One in three women who have ever had a baby will wet themselves. The more babies you have, the more chance there is that you will leak urine. But it’s not all bad news – research shows that 60-70 per cent of incontinence cases can be cured or better managed. And there is a lot you can do to prevent incontinence before bub arrives.
Why can pregnancy cause us to ‘leak’?
When you’re pregnant, the hormone relaxin is released throughout your body. Relaxin softens the tissues in your body, allowing them to expand as your baby grows. It also helps your pelvic floor to stretch during birth.
The softening effect of relaxin and the increasing weight of your baby places pressure on your pelvic floor muscles, making you more at risk of urinary leakage. The pelvic floor muscles and ligaments are also stretched at birth, which can sometimes lengthen the tissues permanently.
Pelvic floor exercises help prevent urinary leakage – here’s how to do them
Step 1 – Identify your pelvic floor muscles
Pelvic floor exercises are very important to help strengthen the pelvic floor and maintain continence.
The first step to doing pelvic floor exercises it to identify your pelvic floor muscles. Do this by trying to stop or slow flow of urine midway through emptying your bladder. Stopping the flow of urine repeatedly on the toilet is NOT an exercise, but a way of identifying your pelvic floor muscles. This should only be done to identify which muscles are needed for bladder control and is not recommended as a regular exercise.
Step 2 – Relax, then lift and squeeze the pelvic floor muscles – nothing above the belly button should activate
Once you’ve identified your pelvic floor muscles, it’s time to perfect your technique. Imagine letting go like you would to pass urine. Let your tummy muscles hang loose. See if you can lift and then squeeze in and hold the muscles inside the pelvis while you breathe. Nothing above the belly button should tighten or tense. Some tensing and flattening of the lower part of the abdominal wall will happen. This is not a problem, as this part of the tummy works together with the pelvic floor muscles.
Try tightening your muscles really gently to feel just the pelvic floor muscles lifting and squeezing in. If you cannot feel your muscles contracting, change your position and repeat. For example, if you can’t feel your muscles contracting in a seated position, try a lying down or standing up position instead. After a contraction it is important to relax the muscles. This will allow your muscles to recover from the previous contraction and prepare for the next contraction.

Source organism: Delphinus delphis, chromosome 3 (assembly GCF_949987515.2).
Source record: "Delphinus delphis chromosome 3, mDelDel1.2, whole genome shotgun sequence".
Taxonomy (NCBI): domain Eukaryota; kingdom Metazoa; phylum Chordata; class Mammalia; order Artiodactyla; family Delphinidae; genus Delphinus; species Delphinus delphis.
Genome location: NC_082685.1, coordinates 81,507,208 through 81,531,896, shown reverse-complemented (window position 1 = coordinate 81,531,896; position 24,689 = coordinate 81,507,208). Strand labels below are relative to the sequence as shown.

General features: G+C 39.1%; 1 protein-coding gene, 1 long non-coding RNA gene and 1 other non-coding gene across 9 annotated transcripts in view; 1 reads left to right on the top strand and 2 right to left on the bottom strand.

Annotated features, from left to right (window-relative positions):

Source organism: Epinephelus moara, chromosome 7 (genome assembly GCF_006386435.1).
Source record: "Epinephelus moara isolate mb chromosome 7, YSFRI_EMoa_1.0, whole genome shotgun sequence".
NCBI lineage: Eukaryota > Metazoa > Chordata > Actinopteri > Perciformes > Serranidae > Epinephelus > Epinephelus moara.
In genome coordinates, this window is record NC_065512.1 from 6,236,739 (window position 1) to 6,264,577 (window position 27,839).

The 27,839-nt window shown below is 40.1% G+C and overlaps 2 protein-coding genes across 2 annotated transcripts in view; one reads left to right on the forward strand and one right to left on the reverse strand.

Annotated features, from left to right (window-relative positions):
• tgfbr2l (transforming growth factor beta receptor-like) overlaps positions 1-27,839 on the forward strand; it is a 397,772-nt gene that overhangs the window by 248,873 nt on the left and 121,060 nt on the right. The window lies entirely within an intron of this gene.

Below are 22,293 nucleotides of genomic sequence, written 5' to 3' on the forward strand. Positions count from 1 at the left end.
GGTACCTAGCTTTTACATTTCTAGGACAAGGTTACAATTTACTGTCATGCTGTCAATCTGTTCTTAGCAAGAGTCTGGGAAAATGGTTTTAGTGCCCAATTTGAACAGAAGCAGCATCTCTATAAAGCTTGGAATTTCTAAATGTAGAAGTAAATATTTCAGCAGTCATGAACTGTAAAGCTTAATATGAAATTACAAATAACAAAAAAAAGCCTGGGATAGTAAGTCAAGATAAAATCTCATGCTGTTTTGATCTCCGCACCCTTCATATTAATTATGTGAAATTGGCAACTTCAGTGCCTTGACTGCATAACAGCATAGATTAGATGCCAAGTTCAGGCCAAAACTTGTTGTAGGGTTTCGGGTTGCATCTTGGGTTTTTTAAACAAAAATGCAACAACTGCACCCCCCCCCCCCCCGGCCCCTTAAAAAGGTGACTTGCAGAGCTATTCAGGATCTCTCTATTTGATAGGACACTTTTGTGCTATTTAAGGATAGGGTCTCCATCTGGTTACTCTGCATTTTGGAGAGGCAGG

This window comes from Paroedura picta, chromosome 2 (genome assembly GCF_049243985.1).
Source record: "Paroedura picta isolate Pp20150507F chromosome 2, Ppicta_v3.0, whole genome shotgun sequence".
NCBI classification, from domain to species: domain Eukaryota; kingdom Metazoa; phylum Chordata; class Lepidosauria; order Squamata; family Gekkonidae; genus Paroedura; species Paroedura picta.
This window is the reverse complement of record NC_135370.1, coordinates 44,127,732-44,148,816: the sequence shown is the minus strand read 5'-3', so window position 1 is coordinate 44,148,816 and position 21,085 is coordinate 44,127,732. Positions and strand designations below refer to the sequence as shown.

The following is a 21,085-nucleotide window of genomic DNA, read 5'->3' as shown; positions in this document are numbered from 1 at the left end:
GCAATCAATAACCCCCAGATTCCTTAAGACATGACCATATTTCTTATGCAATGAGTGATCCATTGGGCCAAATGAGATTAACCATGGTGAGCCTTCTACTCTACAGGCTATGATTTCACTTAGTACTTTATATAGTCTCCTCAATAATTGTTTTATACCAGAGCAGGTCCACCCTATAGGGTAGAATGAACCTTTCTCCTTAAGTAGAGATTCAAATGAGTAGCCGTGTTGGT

Step 3 – Practice regularly – make your pelvic floor exercises part of your daily routine
Once you master the art of contracting your pelvic floor muscles, try holding the inward squeeze for longer (up to 10 seconds) before relaxing. If you feel comfortable doing this, repeat it up to 10 times. This can be done three times a day.
Make sure you continue to breathe normally while you squeeze in. You can do the exercise lying down, sitting or standing with your legs apart, but make sure your thighs, bottom and stomach muscles are relaxed.
Linking the exercises to a regular activity such as meal times or brushing your teeth is a good way to incorporate pelvic floor exercises into your daily routine.
If you can’t feel your muscles hold or relax, or if you want to make sure you’re using the correct technique, make an appointment with a continence professional.
For more help, call the National Continence Helpline 1800 330 366
To get in touch with continence care professionals in your local area, phone the National Continence Helpline (freecallâ„¢) 1800 33 00 66 or go to www.continence.org.au. For more information on pelvic floor health, go to www.pelvicfloorfirst.org.au
The Continence Foundation of Australia is the peak national organisation working to improve the quality of life of all Australians affected by incontinence. The National Continence Helpline (1800 33 00 66) is staffed by continence nurse advisors who provide advice, referrals and resources to consumers and health professionals.